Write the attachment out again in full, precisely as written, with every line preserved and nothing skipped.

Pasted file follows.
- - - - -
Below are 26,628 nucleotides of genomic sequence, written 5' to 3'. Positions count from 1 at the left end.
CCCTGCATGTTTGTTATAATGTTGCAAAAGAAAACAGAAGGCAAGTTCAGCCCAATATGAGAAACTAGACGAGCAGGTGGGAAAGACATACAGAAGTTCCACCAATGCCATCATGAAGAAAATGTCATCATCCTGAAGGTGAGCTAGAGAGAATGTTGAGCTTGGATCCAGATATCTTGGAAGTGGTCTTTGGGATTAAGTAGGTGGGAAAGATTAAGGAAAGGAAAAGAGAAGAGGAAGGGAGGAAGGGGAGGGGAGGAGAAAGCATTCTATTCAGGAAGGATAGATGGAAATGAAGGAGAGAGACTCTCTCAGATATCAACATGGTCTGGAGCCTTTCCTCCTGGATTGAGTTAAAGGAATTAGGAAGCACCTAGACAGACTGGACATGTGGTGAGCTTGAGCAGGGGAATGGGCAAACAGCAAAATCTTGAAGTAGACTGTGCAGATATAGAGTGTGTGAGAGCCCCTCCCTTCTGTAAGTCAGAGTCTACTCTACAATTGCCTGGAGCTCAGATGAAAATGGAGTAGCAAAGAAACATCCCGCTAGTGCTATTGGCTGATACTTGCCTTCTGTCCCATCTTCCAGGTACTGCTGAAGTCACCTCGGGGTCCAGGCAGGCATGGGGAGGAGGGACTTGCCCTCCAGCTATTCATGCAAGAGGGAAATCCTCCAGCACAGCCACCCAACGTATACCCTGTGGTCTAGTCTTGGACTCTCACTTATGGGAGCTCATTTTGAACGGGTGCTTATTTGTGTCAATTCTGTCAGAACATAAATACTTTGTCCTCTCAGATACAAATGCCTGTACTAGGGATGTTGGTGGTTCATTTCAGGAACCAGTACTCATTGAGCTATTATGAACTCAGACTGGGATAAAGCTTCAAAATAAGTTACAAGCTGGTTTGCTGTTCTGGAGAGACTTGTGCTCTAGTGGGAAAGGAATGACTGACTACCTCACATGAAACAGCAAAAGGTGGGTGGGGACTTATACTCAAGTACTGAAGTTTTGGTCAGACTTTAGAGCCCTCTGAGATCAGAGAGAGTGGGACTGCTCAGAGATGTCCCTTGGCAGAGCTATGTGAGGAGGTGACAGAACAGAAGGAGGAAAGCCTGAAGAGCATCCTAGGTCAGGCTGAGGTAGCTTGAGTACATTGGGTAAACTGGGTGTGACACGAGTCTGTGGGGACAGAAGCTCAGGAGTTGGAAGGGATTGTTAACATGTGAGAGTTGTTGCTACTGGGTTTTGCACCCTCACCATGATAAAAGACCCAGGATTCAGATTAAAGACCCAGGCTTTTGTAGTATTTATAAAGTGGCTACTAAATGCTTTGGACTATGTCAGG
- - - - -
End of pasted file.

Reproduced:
Below are 26,628 nucleotides of genomic sequence, written 5' to 3'. Positions count from 1 at the left end.
CCCTGCATGTTTGTTATAATGTTGCAAAAGAAAACAGAAGGCAAGTTCAGCCCAATATGAGAAACTAGACGAGCAGGTGGGAAAGACATACAGAAGTTCCACCAATGCCATCATGAAGAAAATGTCATCATCCTGAAGGTGAGCTAGAGAGAATGTTGAGCTTGGATCCAGATATCTTGGAAGTGGTCTTTGGGATTAAGTAGGTGGGAAAGATTAAGGAAAGGAAAAGAGAAGAGGAAGGGAGGAAGGGGAGGGGAGGAGAAAGCATTCTATTCAGGAAGGATAGATGGAAATGAAGGAGAGAGACTCTCTCAGATATCAACATGGTCTGGAGCCTTTCCTCCTGGATTGAGTTAAAGGAATTAGGAAGCACCTAGACAGACTGGACATGTGGTGAGCTTGAGCAGGGGAATGGGCAAACAGCAAAATCTTGAAGTAGACTGTGCAGATATAGAGTGTGTGAGAGCCCCTCCCTTCTGTAAGTCAGAGTCTACTCTACAATTGCCTGGAGCTCAGATGAAAATGGAGTAGCAAAGAAACATCCCGCTAGTGCTATTGGCTGATACTTGCCTTCTGTCCCATCTTCCAGGTACTGCTGAAGTCACCTCGGGGTCCAGGCAGGCATGGGGAGGAGGGACTTGCCCTCCAGCTATTCATGCAAGAGGGAAATCCTCCAGCACAGCCACCCAACGTATACCCTGTGGTCTAGTCTTGGACTCTCACTTATGGGAGCTCATTTTGAACGGGTGCTTATTTGTGTCAATTCTGTCAGAACATAAATACTTTGTCCTCTCAGATACAAATGCCTGTACTAGGGATGTTGGTGGTTCATTTCAGGAACCAGTACTCATTGAGCTATTATGAACTCAGACTGGGATAAAGCTTCAAAATAAGTTACAAGCTGGTTTGCTGTTCTGGAGAGACTTGTGCTCTAGTGGGAAAGGAATGACTGACTACCTCACATGAAACAGCAAAAGGTGGGTGGGGACTTATACTCAAGTACTGAAGTTTTGGTCAGACTTTAGAGCCCTCTGAGATCAGAGAGAGTGGGACTGCTCAGAGATGTCCCTTGGCAGAGCTATGTGAGGAGGTGACAGAACAGAAGGAGGAAAGCCTGAAGAGCATCCTAGGTCAGGCTGAGGTAGCTTGAGTACATTGGGTAAACTGGGTGTGACACGAGTCTGTGGGGACAGAAGCTCAGGAGTTGGAAGGGATTGTTAACATGTGAGAGTTGTTGCTACTGGGTTTTGCACCCTCACCATGATAAAAGACCCAGGATTCAGATTAAAGACCCAGGCTTTTGTAGTATTTATAAAGTGGCTACTAAATGCTTTGGACTATGTCAGG